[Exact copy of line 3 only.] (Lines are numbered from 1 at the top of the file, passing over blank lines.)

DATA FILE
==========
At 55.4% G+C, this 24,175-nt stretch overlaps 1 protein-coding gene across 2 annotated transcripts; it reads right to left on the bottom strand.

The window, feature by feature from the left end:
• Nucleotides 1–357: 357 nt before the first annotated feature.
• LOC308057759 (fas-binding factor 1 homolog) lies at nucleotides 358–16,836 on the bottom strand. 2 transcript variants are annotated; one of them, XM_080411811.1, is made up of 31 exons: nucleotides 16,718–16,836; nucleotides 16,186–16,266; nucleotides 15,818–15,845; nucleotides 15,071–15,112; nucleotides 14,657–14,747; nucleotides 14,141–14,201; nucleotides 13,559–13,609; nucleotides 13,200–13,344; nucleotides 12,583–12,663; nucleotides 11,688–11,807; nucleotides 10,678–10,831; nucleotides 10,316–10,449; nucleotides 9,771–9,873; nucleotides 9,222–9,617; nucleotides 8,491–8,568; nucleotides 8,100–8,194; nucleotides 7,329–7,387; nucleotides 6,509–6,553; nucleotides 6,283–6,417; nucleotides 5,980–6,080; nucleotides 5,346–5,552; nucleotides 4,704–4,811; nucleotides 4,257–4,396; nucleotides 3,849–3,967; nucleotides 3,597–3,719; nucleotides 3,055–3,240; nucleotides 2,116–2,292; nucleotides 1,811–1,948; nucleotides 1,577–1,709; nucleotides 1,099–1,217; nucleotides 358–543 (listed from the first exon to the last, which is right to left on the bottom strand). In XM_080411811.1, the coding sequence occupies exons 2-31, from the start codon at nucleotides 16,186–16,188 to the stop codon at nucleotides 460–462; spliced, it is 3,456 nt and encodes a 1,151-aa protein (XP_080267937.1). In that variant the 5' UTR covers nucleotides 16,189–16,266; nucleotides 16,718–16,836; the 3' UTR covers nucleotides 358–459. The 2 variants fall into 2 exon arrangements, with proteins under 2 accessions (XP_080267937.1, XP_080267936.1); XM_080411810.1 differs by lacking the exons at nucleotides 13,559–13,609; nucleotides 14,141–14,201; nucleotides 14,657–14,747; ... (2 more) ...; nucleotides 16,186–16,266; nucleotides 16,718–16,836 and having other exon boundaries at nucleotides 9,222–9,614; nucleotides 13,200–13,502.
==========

• Nucleotides 1–357: 357 nt before the first annotated feature.